“The Role of a Woman” by Pastor Andy Braams

Over the past several weeks, we have been focusing on people who have played a vital role in carrying out God’s plans even if they were not known in the past and are (nearly) completely forgotten in the present.

Those types of stories are not just from the Bible, however. One such story was made public a few years ago in the movie, Hidden Figures. In this story, a group of black women, who were mathematicians, played a key role in helping the United States take the lead in the space race against the Soviet Union. Three women in particular, who had to overcome not only their gender, but their race, were part of launching John Glenn into space as the first American to be sent into orbit. Incidentally, that launch took place on February 20, 1962, 60 years ago!

John Glenn is a hero. These women were forgotten. But without them, John Glenn’s name might not be remembered either. Such is the case of an unsung hero.

In the past couple of sermons for this series, we have reviewed a man named Hathach, who was the impetus for this series. That same week, we looked at an individual who was not only not named, but is referenced as the son of Paul’s sister. But both of those individuals played an important role in the greater story (Hathach with Esther and Mordecai and Paul’s nephew in saving Paul from being killed).

In the next sermon of the series, we looked at another unnamed man, but this one was well-known in his day for the wrong reasons. Ultimately, that reason was because he was possessed by demons (the demoniac in Mark 5). But, as I shared that day, it is very likely that it was his response to being healed by Jesus that led to thousands of people following Jesus as we find a few chapters later in Mark 8.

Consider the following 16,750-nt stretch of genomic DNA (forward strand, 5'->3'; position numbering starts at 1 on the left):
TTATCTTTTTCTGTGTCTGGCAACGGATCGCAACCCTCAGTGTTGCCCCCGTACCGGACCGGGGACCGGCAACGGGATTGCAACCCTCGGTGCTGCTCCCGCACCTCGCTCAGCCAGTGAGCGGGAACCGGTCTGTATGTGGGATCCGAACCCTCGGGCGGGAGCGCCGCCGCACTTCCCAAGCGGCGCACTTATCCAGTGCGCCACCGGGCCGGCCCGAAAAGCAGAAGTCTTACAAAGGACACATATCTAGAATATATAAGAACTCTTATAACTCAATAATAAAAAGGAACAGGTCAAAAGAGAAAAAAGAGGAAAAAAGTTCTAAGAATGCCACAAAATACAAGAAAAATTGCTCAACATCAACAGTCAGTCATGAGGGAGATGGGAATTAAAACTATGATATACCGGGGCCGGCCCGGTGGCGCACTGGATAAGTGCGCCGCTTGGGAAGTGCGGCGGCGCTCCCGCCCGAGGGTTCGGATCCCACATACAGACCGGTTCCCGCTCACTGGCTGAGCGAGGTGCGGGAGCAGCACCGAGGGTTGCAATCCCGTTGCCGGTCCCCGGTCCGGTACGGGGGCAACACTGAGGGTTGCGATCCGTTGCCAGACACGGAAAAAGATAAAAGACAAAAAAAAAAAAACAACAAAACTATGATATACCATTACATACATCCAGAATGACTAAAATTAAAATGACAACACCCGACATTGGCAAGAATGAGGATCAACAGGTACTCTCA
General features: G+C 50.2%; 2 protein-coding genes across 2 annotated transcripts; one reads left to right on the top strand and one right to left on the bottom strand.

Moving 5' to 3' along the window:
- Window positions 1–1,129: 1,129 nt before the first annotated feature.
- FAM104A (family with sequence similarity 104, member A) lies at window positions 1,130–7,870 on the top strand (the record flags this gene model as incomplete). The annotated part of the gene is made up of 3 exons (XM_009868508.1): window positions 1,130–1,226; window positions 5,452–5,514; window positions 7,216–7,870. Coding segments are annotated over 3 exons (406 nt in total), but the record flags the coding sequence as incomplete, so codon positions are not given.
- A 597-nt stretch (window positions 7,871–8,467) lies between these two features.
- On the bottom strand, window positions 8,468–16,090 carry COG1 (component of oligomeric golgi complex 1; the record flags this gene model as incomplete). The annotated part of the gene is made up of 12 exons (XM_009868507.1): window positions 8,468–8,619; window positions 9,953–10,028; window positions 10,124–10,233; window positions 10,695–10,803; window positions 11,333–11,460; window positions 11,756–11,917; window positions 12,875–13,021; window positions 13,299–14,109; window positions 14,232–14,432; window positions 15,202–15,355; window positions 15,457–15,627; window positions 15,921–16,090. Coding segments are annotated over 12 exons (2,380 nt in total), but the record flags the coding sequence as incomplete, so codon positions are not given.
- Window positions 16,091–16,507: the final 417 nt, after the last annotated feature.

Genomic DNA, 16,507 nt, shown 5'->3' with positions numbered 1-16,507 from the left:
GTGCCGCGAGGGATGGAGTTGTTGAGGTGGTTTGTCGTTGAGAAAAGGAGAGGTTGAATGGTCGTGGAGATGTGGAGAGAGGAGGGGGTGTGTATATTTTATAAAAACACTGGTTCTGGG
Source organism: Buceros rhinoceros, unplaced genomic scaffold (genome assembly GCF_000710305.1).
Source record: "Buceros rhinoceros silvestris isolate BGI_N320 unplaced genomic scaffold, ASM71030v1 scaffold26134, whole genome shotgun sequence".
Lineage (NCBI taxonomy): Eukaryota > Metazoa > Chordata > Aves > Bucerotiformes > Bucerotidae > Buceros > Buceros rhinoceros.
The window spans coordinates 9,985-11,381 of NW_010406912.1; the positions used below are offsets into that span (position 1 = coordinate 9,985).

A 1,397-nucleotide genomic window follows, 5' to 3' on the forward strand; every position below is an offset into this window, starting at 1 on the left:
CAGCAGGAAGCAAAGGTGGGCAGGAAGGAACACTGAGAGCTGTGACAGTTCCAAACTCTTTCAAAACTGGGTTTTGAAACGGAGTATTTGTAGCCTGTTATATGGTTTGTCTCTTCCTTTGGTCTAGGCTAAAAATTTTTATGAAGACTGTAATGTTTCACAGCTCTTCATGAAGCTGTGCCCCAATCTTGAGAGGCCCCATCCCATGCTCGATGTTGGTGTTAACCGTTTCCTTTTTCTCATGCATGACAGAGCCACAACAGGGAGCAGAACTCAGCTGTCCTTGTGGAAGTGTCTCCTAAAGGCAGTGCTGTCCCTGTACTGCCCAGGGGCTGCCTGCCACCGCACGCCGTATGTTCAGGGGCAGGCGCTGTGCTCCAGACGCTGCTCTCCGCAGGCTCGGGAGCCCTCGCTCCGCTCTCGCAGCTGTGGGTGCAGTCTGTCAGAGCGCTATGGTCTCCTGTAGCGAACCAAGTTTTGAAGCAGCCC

Today, we look at two more individuals. This time both are women. One is known a little bit, and the other may be another obscure name to you. The first is Hannah and the second is Huldah. Neither woman is as well-known as another key person in the story, but without their contribution, again mostly hidden to history, the way events unfolded could have been very different.

First, we have the story of Hannah. Again, her name is known by many people, but few would include her name in the first 20, or maybe even 50 names they mention from the Bible. But without Hannah, we do not have Samuel. And without Samuel, we have a very different set of circumstances for Israel before, and in the early days of Israel having a king.

So, if some people know Hannah’s name and story, can we really consider her an unsung hero? Let me turn the question? What was the name of George Washington’s mother? What about Abraham Lincoln’s? These two men are very important in the history of America, and yet we do not know their mothers’ names, nor their stories. That just makes them anonymous. Some people will know a bit of their stories, but the point is that nothing about them makes them heroic. Frankly, Hannah could have been just like them, another mother, whose son was famous, but it is what Hannah did to become a mother that makes her a hero.

Hannah was one of two wives of her husband. The other wife had children. I am certain this made Hannah jealous. In fact, 1 Samuel 1.6 says that the other wife provoked Hannah in order to irritate her.

Now, despite being barren, Hannah had the support of her husband. Verse 5 specifically says “he loved her.” But she wanted a son. And what makes her a hero is only partially that she prayed for a son. The real reason she is a hero is that she followed through on her promise made in the prayer.

Listen to the portion of the prayer that is recorded for us. Read 1 Samuel 1.11.